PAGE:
The Mind of Christ

Those who are unspiritual do not receive the gifts of God’s Spirit, for they are foolishness to them, and they are unable to understand them because they are spiritually discerned. Those who are spiritual discern all things, and they are themselves subject to no one else’s scrutiny. “For who has known the mind of the Lord so as to instruct him?” But we have the mind of Christ. (1 Corinthians 2:14-16)

The Soul allows us to think, to feel and to make decisions.

Yes, the scripture is clear. Those who are born again “have the mind of Christ.” But what does this mean? Some Christians fall into the trap of thinking that, since we now have the mind of Christ, that means a Christian is unable to sin. Are Christians able to sin? We certainly are! Yet, we have the Holy Spirit, and that means we are capable of perceiving spiritual things, and of acting on them.

The Mind of Christ is another way of saying the Holy Spirit dwells in us, it co-exists alongside the human mind, thoughts and emotions, and works with our Spirit, to bring us closer to God in holiness. This is not an instantaneous event, but a process of sanctification. The Mind of Christ is not being “possessed” by Christ. God will not take over our thoughts, our emotions, or our will. To have the Mind of Christ is to be an individual creative being whose mind thinks in the same mode in which Christ thinks. The Soul that is serving the Spirit rather than the Flesh is a Soul that feels, thinks and decides in ways that Christ would do, if He were us.

Now we have received not the spirit of the world, but the Spirit that is from God, so that we may understand the gifts bestowed on us by God. And we speak of these things in words not taught by human wisdom but taught by the Spirit, interpreting spiritual things to those who are spiritual. (1 Corinthians 1:12-13)

In order to understand how we may allow the Mind of Christ to be fully leading in our lives, Christians need to understand how to move from being soulish to being spiritual.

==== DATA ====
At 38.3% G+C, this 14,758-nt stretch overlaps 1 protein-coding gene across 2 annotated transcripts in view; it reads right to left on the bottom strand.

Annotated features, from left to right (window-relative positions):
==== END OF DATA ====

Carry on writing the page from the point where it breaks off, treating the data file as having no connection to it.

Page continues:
Body, Soul and Spirit

Human beings are unique in creation. We know that we were specifically created by God, by his own breath, from this scripture:

Then the Lord God formed a man from the dust of the ground and breathed into his nostrils the breath of life, and the man became a living being (nephesh – soul). (Genesis 2:7)

Adam at creation was made of dust (flesh) into which God breathed his spirit, thus creating a being with a Soul, and a Spirit. The Soul is what distinguishes humans from animals; we feel, think and decide, rather than living simply by instincts of the body. At creation Adam and Eve were spiritual beings. They had the Spirit of God within them, giving them natural communion with God. However, Adam and Eve decided (a function of the Soul) to follow a different way.  They ate from the Tree of the Knowledge of Good and Evil. They listened to lies and engaged with the devil, choosing to go against God’s commandment. This decisive act was a moment of transformation for all human beings. God had warned them that eating of the fruit would mean death, and that is what happened. Instead of having eternal life, Adam and Eve chose the way of “human-ness” – soul and flesh rather than spirit.

The Soul: Mind, Emotions and Will

Their temptation involved a visual aspect, which called to the flesh: Do I like the look of the fruit? Is it attractive to my senses? It involved a thinking component: Is God trying to deceive me? Would I like to have god-like qualities? This also brought a powerful emotional component that was utterly captivating. Then they employed their wills: they took the input and chose a course of action based on what they had considered. They decided to sin.